We have details regarding Rep. Todd Akin's reported arrest that he recently joked about. When pressed for more details, his campaign said they would be forthcoming, and then backtracked and clamped down, refusing to release any information, perhaps because of connections to highly provocative leaders of the anti-abortion movement, people Akin himself has gone so far as to refer to as "freedom fighters," individuals who have since called for the execution of abortion providers. Right Wing Watch has the full story:
In late September we broke the news that Todd Akin was arrested for blocking access to a women's health clinic. We posted a video of Akin speaking in O’Fallon, MO in March 2011. Akin, apparently not aware that he was being recorded, told the crowd that he had been arrested with other protesters outside the clinic. “Don’t tell anybody I’m a jail bird,” he joked. He also said he reunited the evening before with “a group of people who had been in jail with me” who were all “involved in the pro-life movement.”
Akin spoke freely of his arrest that evening and used it to illustrate his point that Christians should follow God’s law – not man’s law – when the two are at odds. That viewpoint raises a number of questions when it’s coming from a candidate for Senate. Yet Akin, who spoke freely last year, has refused to provide any details about what happened and with whom. So we had to go find them ourselves.
We learned from a public records request that Akin was arrested on May 9, 1987 in St. Louis. The St. Louis Post-Dispatch covered the protest and reported the following day that police “arrested 30 anti-abortion protesters” for blocking “the front doors of Reproductive Health Services” while about “50 anti-abortion activists picketed two clinics” in St. Louis County. The Post-Dispatch quoted the spokesman for the protesters, John Ryan, who said the actions “were in honor of Mother's Day.”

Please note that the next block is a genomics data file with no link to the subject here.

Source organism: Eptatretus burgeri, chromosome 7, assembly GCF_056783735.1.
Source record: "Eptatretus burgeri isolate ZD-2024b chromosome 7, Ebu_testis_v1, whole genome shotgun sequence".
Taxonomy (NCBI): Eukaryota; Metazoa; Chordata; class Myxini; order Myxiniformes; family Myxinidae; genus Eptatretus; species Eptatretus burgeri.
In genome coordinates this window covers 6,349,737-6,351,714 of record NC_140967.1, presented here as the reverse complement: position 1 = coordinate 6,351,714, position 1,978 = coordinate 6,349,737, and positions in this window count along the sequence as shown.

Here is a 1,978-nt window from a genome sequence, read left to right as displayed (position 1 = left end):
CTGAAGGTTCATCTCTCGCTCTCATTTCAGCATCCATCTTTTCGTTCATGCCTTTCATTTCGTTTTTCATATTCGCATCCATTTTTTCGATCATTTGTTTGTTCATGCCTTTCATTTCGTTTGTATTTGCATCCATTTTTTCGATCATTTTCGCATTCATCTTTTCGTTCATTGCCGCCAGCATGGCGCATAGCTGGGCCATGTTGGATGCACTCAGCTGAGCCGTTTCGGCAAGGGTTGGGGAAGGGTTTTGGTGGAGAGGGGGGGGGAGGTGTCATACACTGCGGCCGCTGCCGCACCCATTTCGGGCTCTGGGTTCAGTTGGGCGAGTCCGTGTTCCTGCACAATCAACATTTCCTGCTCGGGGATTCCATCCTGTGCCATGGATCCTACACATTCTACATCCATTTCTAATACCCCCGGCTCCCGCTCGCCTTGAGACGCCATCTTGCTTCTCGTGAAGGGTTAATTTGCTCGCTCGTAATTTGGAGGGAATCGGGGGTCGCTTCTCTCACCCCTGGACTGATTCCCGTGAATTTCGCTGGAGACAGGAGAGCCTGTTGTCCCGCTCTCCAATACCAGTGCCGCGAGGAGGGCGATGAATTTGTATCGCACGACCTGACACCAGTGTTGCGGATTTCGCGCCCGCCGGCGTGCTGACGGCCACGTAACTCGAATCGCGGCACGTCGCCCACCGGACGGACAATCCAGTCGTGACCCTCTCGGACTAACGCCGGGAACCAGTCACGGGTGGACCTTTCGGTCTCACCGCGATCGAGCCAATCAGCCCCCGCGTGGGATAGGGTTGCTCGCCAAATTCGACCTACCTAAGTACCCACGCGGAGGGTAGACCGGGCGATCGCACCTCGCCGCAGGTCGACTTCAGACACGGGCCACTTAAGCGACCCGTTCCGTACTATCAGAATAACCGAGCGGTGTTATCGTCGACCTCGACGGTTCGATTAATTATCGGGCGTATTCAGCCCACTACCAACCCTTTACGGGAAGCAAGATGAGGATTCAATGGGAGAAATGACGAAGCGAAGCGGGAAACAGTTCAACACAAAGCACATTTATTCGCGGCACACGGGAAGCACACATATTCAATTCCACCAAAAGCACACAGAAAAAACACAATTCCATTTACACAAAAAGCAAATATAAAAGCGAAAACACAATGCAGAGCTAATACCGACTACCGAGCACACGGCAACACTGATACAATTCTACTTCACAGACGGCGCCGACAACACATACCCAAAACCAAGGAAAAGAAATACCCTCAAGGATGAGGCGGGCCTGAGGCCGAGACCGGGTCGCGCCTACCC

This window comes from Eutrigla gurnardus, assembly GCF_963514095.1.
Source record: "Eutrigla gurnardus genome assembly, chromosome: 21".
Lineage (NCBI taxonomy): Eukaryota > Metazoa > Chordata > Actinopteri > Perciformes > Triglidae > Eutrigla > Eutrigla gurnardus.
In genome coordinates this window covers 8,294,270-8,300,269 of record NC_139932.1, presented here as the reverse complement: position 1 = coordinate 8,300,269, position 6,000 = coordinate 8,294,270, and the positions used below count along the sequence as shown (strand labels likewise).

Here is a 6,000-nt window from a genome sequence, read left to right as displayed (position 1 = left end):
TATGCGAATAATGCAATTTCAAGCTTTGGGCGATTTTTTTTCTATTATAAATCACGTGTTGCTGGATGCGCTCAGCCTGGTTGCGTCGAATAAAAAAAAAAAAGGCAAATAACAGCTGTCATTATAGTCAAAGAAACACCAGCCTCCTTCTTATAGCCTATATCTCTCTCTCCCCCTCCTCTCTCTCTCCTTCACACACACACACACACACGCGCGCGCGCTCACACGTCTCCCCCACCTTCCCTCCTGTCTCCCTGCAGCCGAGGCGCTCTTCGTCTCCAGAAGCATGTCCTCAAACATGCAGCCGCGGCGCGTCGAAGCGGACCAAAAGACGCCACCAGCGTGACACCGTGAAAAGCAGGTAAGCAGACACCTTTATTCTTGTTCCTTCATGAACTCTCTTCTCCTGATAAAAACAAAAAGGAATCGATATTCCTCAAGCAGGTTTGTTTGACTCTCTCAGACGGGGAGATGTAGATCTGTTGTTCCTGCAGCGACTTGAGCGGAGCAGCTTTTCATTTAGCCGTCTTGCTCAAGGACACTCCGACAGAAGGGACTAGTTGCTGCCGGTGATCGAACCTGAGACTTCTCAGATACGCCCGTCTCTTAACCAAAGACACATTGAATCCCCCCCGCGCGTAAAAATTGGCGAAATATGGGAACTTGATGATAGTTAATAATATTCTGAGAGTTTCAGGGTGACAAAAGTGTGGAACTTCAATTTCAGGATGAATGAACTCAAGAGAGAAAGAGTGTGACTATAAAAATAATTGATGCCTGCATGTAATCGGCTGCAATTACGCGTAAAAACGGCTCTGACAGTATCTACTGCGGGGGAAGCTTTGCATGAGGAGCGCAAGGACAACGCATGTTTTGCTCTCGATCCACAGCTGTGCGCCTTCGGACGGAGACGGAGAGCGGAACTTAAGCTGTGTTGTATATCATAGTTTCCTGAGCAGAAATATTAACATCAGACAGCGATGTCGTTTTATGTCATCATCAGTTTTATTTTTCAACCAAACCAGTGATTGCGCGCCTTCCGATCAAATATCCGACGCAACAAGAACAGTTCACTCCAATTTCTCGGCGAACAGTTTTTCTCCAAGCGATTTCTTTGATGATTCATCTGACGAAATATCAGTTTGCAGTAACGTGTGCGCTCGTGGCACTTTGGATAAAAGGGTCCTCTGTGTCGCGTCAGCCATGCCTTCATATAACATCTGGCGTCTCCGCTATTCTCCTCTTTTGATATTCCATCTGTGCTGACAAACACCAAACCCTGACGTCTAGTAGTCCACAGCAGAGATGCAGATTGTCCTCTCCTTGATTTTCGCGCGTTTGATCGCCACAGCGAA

At the time, Ryan was head of the Pro-Life Direct Action League. He and his organization were among those sued by the National Organization for Women in 1986, which sought to “stop what it called a nationwide conspiracy to close abortion clinics.” “We believe there is a reign of terror going on,” said Eleanor Smeal, then president of NOW. She labeled Ryan – who had been “arrested almost 350 times” by then – a “terrorist.”
This is who Akin chose to get involved with in 1987 – and it gets worse. Ryan was pushed out as head of the Pro-Life Direct Action League around September 1987 and replaced by an aggressive, fundamentalist leader, Tim Dreste. Dreste affiliated the group with Randall Terry’s radical Operation Rescue the following summer. This is the same Randall Terry who later said of abortion providers, “When I, or people like me are running the country, you’d better flee, because we will find you, we will try you, and we’ll execute you.”
Dreste shared a jail cell with Terry in September 1988 and returned to St. Louis under orders to break with the Catholic-dominated Pro-Life Direct Action League. Just one month later, Akin appeared at an event for Dreste’s new group, Whole Life Ministries.
The Post-Dispatch reported on October 29 that Akin, who was elected days later to public office, “spoke to about 35 anti-abortion activists” planning to block clinic doors the next day. He said, “As far as I am concerned, you are the freedom fighters of America.” “My hat is off to you,” he continued.
The article identified Dreste as director of Whole Life Ministries, “a new anti-abortion group in St. Louis.” “We're going to tell her we're not going to allow her to kill her baby,” he said. Dreste made clear that protesters would block the clinic doors and refuse police orders to move. “We will tell (police) we will obey God's law before we obey man's law.” Sound familiar?
The Post-Dispatch reported the following day that 30 protesters were arrested, including several who “ignored police warnings against interfering with people trying to enter” the clinic. Others were “arrested for jumping on cars attempting to enter the building parking lot.” That’s not exactly a sit-in or what most would call a peaceful protest.